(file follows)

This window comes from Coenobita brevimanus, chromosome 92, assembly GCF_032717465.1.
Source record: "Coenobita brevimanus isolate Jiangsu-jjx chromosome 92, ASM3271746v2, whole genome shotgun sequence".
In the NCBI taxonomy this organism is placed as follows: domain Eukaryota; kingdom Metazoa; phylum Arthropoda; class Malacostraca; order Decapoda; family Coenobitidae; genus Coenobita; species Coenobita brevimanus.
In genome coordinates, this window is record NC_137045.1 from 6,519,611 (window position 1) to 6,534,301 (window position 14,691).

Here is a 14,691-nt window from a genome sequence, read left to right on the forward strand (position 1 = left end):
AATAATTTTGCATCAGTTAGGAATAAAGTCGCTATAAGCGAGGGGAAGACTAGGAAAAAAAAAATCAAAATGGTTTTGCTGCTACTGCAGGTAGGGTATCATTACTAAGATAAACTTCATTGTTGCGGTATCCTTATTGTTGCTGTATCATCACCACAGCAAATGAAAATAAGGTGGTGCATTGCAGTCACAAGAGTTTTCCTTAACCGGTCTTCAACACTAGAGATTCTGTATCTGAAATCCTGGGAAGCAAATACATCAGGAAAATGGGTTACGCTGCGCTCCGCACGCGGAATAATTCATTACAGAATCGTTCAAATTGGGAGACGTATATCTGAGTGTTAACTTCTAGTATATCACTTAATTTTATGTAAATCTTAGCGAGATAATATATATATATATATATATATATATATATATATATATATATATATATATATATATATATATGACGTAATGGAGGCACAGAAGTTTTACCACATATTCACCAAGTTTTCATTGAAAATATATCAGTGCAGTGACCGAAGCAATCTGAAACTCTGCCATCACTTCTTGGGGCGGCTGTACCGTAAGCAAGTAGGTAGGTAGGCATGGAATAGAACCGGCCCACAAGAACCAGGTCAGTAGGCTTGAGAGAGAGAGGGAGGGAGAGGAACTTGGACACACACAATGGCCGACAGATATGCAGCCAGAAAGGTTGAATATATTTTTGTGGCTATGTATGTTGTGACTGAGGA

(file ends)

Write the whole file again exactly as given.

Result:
This window comes from Coenobita brevimanus, chromosome 92, assembly GCF_032717465.1.
Source record: "Coenobita brevimanus isolate Jiangsu-jjx chromosome 92, ASM3271746v2, whole genome shotgun sequence".
In the NCBI taxonomy this organism is placed as follows: domain Eukaryota; kingdom Metazoa; phylum Arthropoda; class Malacostraca; order Decapoda; family Coenobitidae; genus Coenobita; species Coenobita brevimanus.
In genome coordinates, this window is record NC_137045.1 from 6,519,611 (window position 1) to 6,534,301 (window position 14,691).

Here is a 14,691-nt window from a genome sequence, read left to right on the forward strand (position 1 = left end):
AATAATTTTGCATCAGTTAGGAATAAAGTCGCTATAAGCGAGGGGAAGACTAGGAAAAAAAAAATCAAAATGGTTTTGCTGCTACTGCAGGTAGGGTATCATTACTAAGATAAACTTCATTGTTGCGGTATCCTTATTGTTGCTGTATCATCACCACAGCAAATGAAAATAAGGTGGTGCATTGCAGTCACAAGAGTTTTCCTTAACCGGTCTTCAACACTAGAGATTCTGTATCTGAAATCCTGGGAAGCAAATACATCAGGAAAATGGGTTACGCTGCGCTCCGCACGCGGAATAATTCATTACAGAATCGTTCAAATTGGGAGACGTATATCTGAGTGTTAACTTCTAGTATATCACTTAATTTTATGTAAATCTTAGCGAGATAATATATATATATATATATATATATATATATATATATATATATATATATATATATATATATATGACGTAATGGAGGCACAGAAGTTTTACCACATATTCACCAAGTTTTCATTGAAAATATATCAGTGCAGTGACCGAAGCAATCTGAAACTCTGCCATCACTTCTTGGGGCGGCTGTACCGTAAGCAAGTAGGTAGGTAGGCATGGAATAGAACCGGCCCACAAGAACCAGGTCAGTAGGCTTGAGAGAGAGAGGGAGGGAGAGGAACTTGGACACACACAATGGCCGACAGATATGCAGCCAGAAAGGTTGAATATATTTTTGTGGCTATGTATGTTGTGACTGAGGA